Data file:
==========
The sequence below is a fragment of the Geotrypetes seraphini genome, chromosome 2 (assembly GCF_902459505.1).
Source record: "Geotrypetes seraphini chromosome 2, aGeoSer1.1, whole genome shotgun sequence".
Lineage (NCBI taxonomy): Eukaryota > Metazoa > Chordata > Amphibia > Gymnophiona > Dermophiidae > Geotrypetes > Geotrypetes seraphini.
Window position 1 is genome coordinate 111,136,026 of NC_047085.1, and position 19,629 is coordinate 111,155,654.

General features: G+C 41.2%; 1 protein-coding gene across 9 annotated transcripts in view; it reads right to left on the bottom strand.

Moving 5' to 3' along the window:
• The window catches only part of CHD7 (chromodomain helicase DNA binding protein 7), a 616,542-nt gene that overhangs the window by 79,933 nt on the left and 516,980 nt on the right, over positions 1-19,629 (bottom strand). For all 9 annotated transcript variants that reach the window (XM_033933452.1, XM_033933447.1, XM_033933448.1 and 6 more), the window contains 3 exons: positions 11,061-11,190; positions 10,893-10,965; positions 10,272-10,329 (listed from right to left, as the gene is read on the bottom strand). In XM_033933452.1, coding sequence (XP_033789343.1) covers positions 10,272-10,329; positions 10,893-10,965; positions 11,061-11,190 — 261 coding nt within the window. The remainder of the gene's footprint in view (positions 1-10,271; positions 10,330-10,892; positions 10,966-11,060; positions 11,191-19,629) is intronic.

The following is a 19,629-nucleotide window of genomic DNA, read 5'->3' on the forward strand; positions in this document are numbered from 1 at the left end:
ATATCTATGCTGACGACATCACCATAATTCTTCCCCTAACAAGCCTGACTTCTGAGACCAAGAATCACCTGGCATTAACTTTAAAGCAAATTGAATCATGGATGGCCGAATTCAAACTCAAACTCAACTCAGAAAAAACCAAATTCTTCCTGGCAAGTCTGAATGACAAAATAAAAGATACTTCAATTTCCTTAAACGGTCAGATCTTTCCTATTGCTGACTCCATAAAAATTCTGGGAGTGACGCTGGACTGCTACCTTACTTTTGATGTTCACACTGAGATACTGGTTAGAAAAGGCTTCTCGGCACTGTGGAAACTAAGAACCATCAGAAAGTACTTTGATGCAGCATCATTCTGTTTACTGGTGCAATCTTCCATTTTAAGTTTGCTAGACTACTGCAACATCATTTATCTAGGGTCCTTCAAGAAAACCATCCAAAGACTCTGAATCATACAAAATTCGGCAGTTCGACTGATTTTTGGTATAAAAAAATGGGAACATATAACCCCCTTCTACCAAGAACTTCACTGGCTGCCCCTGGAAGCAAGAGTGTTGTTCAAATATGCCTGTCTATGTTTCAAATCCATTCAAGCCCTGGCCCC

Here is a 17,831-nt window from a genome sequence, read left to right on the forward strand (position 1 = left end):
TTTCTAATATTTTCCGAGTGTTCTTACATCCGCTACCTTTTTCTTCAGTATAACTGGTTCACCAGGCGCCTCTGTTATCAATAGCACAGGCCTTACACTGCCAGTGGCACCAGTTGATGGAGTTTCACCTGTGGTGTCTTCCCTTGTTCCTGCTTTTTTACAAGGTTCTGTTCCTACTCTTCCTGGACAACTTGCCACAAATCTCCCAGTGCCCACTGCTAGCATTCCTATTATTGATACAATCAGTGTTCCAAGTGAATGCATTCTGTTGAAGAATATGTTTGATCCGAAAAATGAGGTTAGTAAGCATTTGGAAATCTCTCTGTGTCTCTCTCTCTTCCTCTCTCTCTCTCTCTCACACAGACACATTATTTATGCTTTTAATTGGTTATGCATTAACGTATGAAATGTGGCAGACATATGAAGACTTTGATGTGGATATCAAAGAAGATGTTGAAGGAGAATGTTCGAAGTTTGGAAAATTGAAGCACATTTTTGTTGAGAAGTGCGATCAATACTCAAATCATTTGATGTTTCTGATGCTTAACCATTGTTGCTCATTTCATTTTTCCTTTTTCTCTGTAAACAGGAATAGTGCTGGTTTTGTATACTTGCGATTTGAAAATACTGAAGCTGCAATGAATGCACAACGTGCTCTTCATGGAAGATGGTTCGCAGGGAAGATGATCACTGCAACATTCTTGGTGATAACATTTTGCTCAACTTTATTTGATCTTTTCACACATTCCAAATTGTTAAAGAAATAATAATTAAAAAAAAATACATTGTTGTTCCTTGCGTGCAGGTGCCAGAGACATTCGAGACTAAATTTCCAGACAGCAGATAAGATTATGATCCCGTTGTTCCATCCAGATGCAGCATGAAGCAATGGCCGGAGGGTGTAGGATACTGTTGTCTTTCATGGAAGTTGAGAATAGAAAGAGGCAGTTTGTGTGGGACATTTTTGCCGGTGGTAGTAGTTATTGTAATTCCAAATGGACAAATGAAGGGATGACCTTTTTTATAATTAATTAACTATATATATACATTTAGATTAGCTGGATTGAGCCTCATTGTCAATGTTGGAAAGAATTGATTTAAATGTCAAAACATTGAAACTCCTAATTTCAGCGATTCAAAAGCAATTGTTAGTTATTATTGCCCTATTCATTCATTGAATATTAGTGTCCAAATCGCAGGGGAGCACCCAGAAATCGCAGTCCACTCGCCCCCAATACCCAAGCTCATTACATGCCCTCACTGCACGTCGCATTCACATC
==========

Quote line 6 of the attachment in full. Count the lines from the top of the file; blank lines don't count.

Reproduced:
Moving 5' to 3' along the window: